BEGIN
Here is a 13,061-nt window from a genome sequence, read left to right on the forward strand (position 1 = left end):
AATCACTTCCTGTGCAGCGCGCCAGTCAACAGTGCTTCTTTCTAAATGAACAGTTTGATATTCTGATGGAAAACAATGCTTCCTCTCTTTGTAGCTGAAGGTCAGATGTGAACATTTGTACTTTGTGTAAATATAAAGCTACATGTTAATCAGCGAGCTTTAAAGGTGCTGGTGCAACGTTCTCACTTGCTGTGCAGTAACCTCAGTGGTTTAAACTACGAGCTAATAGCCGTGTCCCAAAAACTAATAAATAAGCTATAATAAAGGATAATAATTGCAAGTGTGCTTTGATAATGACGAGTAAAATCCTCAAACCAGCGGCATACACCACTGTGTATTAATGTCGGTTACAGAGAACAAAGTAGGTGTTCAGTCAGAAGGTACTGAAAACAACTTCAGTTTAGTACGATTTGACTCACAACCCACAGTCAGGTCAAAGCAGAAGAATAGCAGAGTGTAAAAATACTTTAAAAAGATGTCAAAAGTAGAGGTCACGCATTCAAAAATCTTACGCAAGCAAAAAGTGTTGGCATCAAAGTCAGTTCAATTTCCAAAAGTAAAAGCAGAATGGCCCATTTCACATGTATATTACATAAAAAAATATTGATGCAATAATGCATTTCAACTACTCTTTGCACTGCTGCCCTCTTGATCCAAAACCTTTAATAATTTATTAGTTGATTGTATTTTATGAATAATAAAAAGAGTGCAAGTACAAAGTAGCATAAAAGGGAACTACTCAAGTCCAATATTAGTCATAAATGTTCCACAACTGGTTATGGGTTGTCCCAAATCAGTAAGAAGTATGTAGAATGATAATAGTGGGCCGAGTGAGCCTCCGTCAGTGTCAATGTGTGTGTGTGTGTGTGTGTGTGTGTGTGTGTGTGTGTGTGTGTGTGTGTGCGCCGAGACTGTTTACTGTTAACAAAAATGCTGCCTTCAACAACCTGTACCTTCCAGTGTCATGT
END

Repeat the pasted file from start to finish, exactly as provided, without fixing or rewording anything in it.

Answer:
Here is a 13,061-nt window from a genome sequence, read left to right on the forward strand (position 1 = left end):
AATCACTTCCTGTGCAGCGCGCCAGTCAACAGTGCTTCTTTCTAAATGAACAGTTTGATATTCTGATGGAAAACAATGCTTCCTCTCTTTGTAGCTGAAGGTCAGATGTGAACATTTGTACTTTGTGTAAATATAAAGCTACATGTTAATCAGCGAGCTTTAAAGGTGCTGGTGCAACGTTCTCACTTGCTGTGCAGTAACCTCAGTGGTTTAAACTACGAGCTAATAGCCGTGTCCCAAAAACTAATAAATAAGCTATAATAAAGGATAATAATTGCAAGTGTGCTTTGATAATGACGAGTAAAATCCTCAAACCAGCGGCATACACCACTGTGTATTAATGTCGGTTACAGAGAACAAAGTAGGTGTTCAGTCAGAAGGTACTGAAAACAACTTCAGTTTAGTACGATTTGACTCACAACCCACAGTCAGGTCAAAGCAGAAGAATAGCAGAGTGTAAAAATACTTTAAAAAGATGTCAAAAGTAGAGGTCACGCATTCAAAAATCTTACGCAAGCAAAAAGTGTTGGCATCAAAGTCAGTTCAATTTCCAAAAGTAAAAGCAGAATGGCCCATTTCACATGTATATTACATAAAAAAATATTGATGCAATAATGCATTTCAACTACTCTTTGCACTGCTGCCCTCTTGATCCAAAACCTTTAATAATTTATTAGTTGATTGTATTTTATGAATAATAAAAAGAGTGCAAGTACAAAGTAGCATAAAAGGGAACTACTCAAGTCCAATATTAGTCATAAATGTTCCACAACTGGTTATGGGTTGTCCCAAATCAGTAAGAAGTATGTAGAATGATAATAGTGGGCCGAGTGAGCCTCCGTCAGTGTCAATGTGTGTGTGTGTGTGTGTGTGTGTGTGTGTGTGTGTGTGTGTGTGTGTGTGCGCCGAGACTGTTTACTGTTAACAAAAATGCTGCCTTCAACAACCTGTACCTTCCAGTGTCATGT